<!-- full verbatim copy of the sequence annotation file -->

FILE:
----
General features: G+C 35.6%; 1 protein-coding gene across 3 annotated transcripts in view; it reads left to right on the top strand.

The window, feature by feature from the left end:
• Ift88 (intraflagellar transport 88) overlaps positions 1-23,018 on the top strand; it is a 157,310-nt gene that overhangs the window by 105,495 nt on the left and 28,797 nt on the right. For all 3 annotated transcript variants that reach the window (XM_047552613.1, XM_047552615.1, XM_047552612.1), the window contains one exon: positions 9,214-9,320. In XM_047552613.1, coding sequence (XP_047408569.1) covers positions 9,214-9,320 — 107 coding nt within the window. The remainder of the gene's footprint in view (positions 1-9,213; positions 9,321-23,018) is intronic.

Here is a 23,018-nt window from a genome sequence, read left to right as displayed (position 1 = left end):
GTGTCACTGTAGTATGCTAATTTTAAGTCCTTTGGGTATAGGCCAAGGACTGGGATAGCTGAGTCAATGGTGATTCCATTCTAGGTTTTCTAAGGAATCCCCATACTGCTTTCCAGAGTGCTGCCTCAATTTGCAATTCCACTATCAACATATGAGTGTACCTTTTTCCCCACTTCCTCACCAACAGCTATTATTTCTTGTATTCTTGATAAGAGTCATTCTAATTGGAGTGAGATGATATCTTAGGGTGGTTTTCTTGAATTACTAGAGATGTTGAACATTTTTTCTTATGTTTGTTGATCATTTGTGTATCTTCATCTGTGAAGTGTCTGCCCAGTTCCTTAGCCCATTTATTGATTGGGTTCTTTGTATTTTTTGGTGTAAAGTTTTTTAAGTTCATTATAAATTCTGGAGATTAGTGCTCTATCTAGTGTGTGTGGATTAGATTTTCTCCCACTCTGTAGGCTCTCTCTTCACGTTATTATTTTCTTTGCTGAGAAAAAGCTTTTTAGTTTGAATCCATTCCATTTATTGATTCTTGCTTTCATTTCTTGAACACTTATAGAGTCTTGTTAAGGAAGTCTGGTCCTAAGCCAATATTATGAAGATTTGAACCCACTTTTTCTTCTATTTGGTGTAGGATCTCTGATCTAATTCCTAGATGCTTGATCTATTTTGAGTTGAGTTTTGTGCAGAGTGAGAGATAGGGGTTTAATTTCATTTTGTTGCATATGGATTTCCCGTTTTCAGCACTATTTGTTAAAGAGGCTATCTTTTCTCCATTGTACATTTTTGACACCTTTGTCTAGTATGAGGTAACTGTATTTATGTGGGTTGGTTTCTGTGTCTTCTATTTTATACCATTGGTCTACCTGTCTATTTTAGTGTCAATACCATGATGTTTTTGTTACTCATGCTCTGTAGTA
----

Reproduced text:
General features: G+C 35.6%; 1 protein-coding gene across 3 annotated transcripts in view; it reads left to right on the top strand.

The window, feature by feature from the left end:
• Ift88 (intraflagellar transport 88) overlaps positions 1-23,018 on the top strand; it is a 157,310-nt gene that overhangs the window by 105,495 nt on the left and 28,797 nt on the right. For all 3 annotated transcript variants that reach the window (XM_047552613.1, XM_047552615.1, XM_047552612.1), the window contains one exon: positions 9,214-9,320. In XM_047552613.1, coding sequence (XP_047408569.1) covers positions 9,214-9,320 — 107 coding nt within the window. The remainder of the gene's footprint in view (positions 1-9,213; positions 9,321-23,018) is intronic.

Here is a 23,018-nt window from a genome sequence, read left to right as displayed (position 1 = left end):
GTGTCACTGTAGTATGCTAATTTTAAGTCCTTTGGGTATAGGCCAAGGACTGGGATAGCTGAGTCAATGGTGATTCCATTCTAGGTTTTCTAAGGAATCCCCATACTGCTTTCCAGAGTGCTGCCTCAATTTGCAATTCCACTATCAACATATGAGTGTACCTTTTTCCCCACTTCCTCACCAACAGCTATTATTTCTTGTATTCTTGATAAGAGTCATTCTAATTGGAGTGAGATGATATCTTAGGGTGGTTTTCTTGAATTACTAGAGATGTTGAACATTTTTTCTTATGTTTGTTGATCATTTGTGTATCTTCATCTGTGAAGTGTCTGCCCAGTTCCTTAGCCCATTTATTGATTGGGTTCTTTGTATTTTTTGGTGTAAAGTTTTTTAAGTTCATTATAAATTCTGGAGATTAGTGCTCTATCTAGTGTGTGTGGATTAGATTTTCTCCCACTCTGTAGGCTCTCTCTTCACGTTATTATTTTCTTTGCTGAGAAAAAGCTTTTTAGTTTGAATCCATTCCATTTATTGATTCTTGCTTTCATTTCTTGAACACTTATAGAGTCTTGTTAAGGAAGTCTGGTCCTAAGCCAATATTATGAAGATTTGAACCCACTTTTTCTTCTATTTGGTGTAGGATCTCTGATCTAATTCCTAGATGCTTGATCTATTTTGAGTTGAGTTTTGTGCAGAGTGAGAGATAGGGGTTTAATTTCATTTTGTTGCATATGGATTTCCCGTTTTCAGCACTATTTGTTAAAGAGGCTATCTTTTCTCCATTGTACATTTTTGACACCTTTGTCTAGTATGAGGTAACTGTATTTATGTGGGTTGGTTTCTGTGTCTTCTATTTTATACCATTGGTCTACCTGTCTATTTTAGTGTCAATACCATGATGTTTTTGTTACTCATGCTCTGTAGTA